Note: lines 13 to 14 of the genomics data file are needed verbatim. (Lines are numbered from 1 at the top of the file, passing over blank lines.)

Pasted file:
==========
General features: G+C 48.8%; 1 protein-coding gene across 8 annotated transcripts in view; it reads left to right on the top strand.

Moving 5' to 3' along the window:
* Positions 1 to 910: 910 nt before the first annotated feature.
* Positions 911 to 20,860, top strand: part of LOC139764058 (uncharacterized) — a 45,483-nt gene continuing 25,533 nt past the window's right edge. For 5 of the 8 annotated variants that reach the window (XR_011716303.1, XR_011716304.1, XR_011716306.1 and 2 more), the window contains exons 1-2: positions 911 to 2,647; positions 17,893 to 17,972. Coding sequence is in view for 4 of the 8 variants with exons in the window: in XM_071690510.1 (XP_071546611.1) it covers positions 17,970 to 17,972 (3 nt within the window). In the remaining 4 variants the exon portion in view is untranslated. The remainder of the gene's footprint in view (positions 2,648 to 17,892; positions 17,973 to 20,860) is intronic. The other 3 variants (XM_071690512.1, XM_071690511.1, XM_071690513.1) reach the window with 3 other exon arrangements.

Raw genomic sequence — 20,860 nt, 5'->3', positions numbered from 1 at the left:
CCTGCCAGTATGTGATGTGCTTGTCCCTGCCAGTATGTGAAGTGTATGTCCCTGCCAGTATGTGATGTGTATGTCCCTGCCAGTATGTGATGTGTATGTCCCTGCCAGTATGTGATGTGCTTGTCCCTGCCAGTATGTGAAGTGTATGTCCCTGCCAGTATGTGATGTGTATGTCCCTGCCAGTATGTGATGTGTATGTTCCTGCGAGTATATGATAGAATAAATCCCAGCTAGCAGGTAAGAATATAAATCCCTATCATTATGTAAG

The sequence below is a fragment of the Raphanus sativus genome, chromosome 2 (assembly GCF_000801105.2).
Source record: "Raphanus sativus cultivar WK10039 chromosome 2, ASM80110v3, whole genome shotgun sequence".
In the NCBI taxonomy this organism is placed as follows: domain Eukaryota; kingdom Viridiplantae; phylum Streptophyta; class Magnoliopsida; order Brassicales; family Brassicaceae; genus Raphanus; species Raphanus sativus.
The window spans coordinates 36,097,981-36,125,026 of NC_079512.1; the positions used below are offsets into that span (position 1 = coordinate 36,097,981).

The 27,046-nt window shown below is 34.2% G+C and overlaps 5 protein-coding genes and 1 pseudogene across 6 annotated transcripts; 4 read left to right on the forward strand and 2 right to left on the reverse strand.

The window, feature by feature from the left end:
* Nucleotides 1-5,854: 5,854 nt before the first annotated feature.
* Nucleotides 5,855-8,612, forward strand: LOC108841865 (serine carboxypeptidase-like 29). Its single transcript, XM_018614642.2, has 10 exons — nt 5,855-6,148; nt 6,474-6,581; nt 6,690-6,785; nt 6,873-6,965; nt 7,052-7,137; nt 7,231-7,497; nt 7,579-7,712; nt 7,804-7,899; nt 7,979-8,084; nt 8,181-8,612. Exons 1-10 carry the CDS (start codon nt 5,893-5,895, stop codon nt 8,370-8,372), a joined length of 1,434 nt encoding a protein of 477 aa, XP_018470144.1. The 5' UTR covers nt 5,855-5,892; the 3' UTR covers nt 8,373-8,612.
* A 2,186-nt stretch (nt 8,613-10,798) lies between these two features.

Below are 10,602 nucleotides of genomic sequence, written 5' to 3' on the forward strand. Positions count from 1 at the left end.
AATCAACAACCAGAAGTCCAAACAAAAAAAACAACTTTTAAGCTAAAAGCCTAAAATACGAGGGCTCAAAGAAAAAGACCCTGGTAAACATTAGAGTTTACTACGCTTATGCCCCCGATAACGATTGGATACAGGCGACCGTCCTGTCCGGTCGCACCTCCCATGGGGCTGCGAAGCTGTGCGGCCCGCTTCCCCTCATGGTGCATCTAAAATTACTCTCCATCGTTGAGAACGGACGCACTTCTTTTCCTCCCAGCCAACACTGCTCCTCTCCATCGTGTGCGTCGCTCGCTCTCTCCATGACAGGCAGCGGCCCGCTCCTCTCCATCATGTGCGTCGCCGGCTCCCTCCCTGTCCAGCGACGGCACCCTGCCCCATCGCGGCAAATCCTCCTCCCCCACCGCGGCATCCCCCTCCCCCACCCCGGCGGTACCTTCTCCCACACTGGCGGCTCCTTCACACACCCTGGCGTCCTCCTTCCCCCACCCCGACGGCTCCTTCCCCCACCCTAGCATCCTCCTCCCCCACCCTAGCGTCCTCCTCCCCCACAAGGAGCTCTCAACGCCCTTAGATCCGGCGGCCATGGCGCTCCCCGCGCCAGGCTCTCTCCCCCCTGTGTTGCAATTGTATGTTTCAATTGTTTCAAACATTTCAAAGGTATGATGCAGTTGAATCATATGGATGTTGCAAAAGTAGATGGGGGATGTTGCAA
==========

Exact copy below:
* Nucleotides 1-5,854: 5,854 nt before the first annotated feature.
* Nucleotides 5,855-8,612, forward strand: LOC108841865 (serine carboxypeptidase-like 29). Its single transcript, XM_018614642.2, has 10 exons — nt 5,855-6,148; nt 6,474-6,581; nt 6,690-6,785; nt 6,873-6,965; nt 7,052-7,137; nt 7,231-7,497; nt 7,579-7,712; nt 7,804-7,899; nt 7,979-8,084; nt 8,181-8,612. Exons 1-10 carry the CDS (start codon nt 5,893-5,895, stop codon nt 8,370-8,372), a joined length of 1,434 nt encoding a protein of 477 aa, XP_018470144.1. The 5' UTR covers nt 5,855-5,892; the 3' UTR covers nt 8,373-8,612.